Home > Press Releases > Press Release #1202 > Appendix 1
Appendix 1

Japan-France Collaborative Research Projects

Project Title Japanese Researcher Position and Institution Abstract of Research Project
French Researcher
1 “Molecular Memory with Phase Change Coordination Polymers for future PCRAM” Satoshi HORIKE Assistant Professor, Graduate School of Engineering, Kyoto University This research project aims to develop a new class of memory materials for future electronic technology by use of molecules. Japanese team is responsible for control of switching behavior of the molecular memory and the fabrication of the materials as device platform. French team is responsible for synthesis of molecular memory materials. The bilateral collaboration provides the conceptual molecular memory materials showing “low energy consumption”“small size and high memory density”, and “flexibility for wearable devices”.
Aude DEMESSENCE Researcher, Sustainable chemistry team, Institute of Researches on Catalysis and Environment at Lyon
2 “Intracellular tracking of protein function by design and synthesis of fluorogenic probes for MEMORY imaging” Kazuya KIKUCHI Professor, Graduate School of Engineering, Osaka University GLUT4 is an N-glycosylated protein that regulates glucose homeostasis by the intracellular trafficking of the protein and is involved with type II diabetes. To date, it has been elusive whether the N-glycan of GLUT4 contributes to the intracellular trafficking. To clarify the physiological role of the N-glycan, we applied PYP (Photoactive yellow protein)-tag technology for the imaging analyses of GLUT4 trafficking. PYP-tag ligands are developed as fluorogenic probes that bind to PYP-tag and enhance fluorescence intensity upon the labeling reactions. By using the fluorogenic probes, we clarified the function of the N-glycan in the intracellular trafficking of GLUT4 and the localization “log” has been imaged. By the collaboration with French group’s technique, we will materialize the robustness of our molecular technology for MEMORY imaging.
Jens HASSERODT Professor of Chemistry, Ecole Normale Supérieure de Lyon
3 “On-surface synthesis of covalent networks with integrated optical functions” Yousoo KIM Chief Scientist,
Surface and Interface Science Laboratory, RIKEN
The present PHOTONET project aims at developing an adaptive 2D covalent network as a universal scheme for creating robust organic surfaces with designed optical properties, providing a platform for the next-generation of molecular-based devices. To this aim, a surface-supported extended covalent network will be formed through in-situ reaction from functionalized precursor molecules. The strategy proposed enables incorporation of targeted molecular functions into large scale, extended regular networks while preserving their original molecular-level physicochemical properties on metal or insulating substrates. The consortium of the project is composed of three research laboratories. French partners will create 2D covalent networks on solid surfaces (IM2NP) and develop new methodologies in organic synthesis of molecular precursors (ISM2). Japan partner will investigate molecular functions with low-temperature scanning probe microscopy and theoretical calculations (RIKEN). The 2D covalent networks realized by the PHOTNET project will provide an efficient and multifunctional platform for the next-generation of molecular-based devices.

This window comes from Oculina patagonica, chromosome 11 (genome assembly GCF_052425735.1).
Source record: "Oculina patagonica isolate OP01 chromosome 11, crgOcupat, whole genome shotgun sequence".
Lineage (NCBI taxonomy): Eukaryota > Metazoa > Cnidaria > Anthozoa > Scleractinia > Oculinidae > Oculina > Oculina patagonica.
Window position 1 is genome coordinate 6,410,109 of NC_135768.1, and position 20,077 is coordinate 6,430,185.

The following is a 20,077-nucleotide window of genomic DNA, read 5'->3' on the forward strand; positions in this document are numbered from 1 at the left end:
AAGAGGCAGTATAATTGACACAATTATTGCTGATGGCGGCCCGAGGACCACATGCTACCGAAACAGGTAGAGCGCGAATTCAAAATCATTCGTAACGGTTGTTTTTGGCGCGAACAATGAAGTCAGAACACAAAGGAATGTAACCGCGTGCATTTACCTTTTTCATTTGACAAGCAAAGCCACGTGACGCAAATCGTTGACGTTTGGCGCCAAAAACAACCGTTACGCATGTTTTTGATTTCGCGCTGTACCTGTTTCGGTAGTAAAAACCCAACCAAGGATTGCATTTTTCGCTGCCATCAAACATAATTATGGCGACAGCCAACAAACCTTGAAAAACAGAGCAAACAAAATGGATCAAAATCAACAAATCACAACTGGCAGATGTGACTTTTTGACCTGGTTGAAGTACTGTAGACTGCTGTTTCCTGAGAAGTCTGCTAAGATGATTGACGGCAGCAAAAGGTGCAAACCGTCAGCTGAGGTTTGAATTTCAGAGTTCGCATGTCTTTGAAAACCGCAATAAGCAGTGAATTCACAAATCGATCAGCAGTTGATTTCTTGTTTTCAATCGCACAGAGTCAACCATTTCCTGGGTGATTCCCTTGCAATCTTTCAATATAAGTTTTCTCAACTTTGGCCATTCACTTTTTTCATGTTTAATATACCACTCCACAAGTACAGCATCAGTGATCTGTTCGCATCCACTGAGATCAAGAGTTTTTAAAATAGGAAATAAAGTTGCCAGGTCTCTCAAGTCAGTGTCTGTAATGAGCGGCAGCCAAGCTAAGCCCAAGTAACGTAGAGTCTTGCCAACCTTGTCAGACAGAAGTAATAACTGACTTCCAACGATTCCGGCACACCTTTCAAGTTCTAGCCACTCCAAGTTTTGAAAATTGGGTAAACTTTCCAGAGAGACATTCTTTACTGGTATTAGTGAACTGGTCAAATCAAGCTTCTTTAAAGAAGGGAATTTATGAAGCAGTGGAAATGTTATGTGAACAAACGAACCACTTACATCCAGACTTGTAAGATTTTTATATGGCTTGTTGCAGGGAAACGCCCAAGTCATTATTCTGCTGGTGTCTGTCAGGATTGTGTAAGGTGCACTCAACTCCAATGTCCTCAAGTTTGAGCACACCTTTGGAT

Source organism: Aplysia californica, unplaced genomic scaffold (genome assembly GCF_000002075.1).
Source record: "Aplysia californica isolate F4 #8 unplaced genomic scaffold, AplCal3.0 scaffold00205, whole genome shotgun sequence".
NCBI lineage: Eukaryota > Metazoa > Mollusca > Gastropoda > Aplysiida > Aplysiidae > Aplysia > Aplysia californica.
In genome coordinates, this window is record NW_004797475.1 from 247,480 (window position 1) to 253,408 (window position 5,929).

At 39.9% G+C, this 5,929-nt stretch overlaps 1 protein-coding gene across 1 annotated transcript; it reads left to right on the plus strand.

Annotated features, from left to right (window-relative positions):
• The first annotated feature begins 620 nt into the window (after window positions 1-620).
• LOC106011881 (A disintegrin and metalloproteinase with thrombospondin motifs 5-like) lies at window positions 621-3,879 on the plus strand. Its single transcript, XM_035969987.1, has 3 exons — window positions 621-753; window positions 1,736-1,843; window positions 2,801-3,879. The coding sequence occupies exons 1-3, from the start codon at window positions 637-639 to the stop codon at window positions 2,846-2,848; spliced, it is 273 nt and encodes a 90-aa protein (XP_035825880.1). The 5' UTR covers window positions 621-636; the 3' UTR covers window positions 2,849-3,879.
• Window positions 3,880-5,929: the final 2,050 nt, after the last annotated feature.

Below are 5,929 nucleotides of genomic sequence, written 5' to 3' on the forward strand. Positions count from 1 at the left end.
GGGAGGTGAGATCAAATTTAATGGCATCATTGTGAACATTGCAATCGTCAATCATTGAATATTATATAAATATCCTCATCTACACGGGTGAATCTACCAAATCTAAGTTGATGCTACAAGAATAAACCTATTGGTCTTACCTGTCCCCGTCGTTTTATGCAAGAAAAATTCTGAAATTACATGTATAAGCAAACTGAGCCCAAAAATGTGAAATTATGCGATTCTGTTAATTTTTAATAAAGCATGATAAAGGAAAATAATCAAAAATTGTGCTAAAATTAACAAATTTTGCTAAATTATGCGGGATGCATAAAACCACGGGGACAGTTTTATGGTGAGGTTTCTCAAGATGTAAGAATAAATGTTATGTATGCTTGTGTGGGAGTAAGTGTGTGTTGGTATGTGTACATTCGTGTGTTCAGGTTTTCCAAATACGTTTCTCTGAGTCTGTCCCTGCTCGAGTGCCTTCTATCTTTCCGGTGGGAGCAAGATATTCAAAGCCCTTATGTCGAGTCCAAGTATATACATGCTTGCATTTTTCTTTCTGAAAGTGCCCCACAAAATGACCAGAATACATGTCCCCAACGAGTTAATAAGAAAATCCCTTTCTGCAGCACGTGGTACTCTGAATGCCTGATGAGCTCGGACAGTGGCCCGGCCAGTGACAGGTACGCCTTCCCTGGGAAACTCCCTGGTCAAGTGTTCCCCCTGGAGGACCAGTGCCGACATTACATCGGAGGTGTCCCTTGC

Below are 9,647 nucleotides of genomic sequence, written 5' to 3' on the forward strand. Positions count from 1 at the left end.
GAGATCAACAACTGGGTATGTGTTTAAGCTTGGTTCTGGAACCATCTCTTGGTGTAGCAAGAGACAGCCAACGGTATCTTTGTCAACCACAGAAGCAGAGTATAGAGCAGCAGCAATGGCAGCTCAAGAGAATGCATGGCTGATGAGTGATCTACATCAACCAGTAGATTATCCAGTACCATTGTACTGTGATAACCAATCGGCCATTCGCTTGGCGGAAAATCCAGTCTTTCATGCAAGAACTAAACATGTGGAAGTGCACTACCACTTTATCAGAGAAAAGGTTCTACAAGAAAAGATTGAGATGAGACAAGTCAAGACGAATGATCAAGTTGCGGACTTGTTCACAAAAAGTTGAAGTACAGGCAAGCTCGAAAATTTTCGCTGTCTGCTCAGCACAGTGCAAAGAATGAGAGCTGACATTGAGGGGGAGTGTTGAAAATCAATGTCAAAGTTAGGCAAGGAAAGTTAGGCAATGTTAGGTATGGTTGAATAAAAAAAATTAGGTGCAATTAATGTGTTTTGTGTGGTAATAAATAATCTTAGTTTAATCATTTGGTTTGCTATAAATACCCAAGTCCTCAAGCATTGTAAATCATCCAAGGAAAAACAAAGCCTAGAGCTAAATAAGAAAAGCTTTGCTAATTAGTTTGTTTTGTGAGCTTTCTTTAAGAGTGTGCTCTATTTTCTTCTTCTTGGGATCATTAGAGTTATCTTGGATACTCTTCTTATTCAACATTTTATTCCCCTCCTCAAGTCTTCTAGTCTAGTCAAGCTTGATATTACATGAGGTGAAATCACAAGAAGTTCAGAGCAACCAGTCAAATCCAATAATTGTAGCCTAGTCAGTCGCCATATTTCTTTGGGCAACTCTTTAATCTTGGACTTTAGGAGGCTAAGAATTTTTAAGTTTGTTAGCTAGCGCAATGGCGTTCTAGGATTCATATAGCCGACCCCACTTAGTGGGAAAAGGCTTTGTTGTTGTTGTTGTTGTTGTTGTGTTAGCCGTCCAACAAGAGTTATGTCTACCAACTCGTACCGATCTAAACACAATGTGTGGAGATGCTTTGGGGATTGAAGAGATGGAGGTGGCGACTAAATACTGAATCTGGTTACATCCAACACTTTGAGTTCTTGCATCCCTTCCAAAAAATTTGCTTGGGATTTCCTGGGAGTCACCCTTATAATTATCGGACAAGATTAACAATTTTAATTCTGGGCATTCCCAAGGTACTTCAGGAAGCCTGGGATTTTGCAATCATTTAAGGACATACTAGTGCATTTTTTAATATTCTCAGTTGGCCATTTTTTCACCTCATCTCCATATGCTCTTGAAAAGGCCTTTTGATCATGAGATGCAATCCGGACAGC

Sylvain CLAIR CNRS Senior Researcher,
IM2NP (Institut Matériaux Microélectronique Nanosciences de Provence)
4 “Versatile ultra-sensitive FET sensor: Application to the detection of Cesium in natural waters” Yutaka
Group Leader, International Center for Materials Nanoarchitectonics,
National Institute for Materials Science
The first target of this project is to develop an OFET-based sensor to detect radioactive Cs+ ions with ultra-high sensitivity and selectivity. To realize this purpose, an interdisciplinary consortium is organized from the research fields of fundamental materials science and applicative device engineering. France team is mainly in charge of molecular synthesis of calixarenes for chelating Cs+ ions and lipid membranes for grafting ion recognizing calixarenes. Meanwhile, Japan team is responsible to grow the organic semiconducting channel layer and to assemble the respective components into OFET device configuration. Both of the teams will examine ion-sensing properties and feedback the information for further optimization of the molecular and device structures, respectively. Once the device mechanism is established, our proposed ion-sensor can be generalized to a versatile ion sensor just by changing ion chelating parts.
Anne CHARRIER CNRS researcher, CINaM
(Centre Interdisciplinaire de Nanoscience de Marseille)

JST, an integrated organization of science and technology in Japan, establishes an infrastructure for the entire process from the creation of knowledge to the return to the society. For more information, visit http://www.jst.go.jp/EN/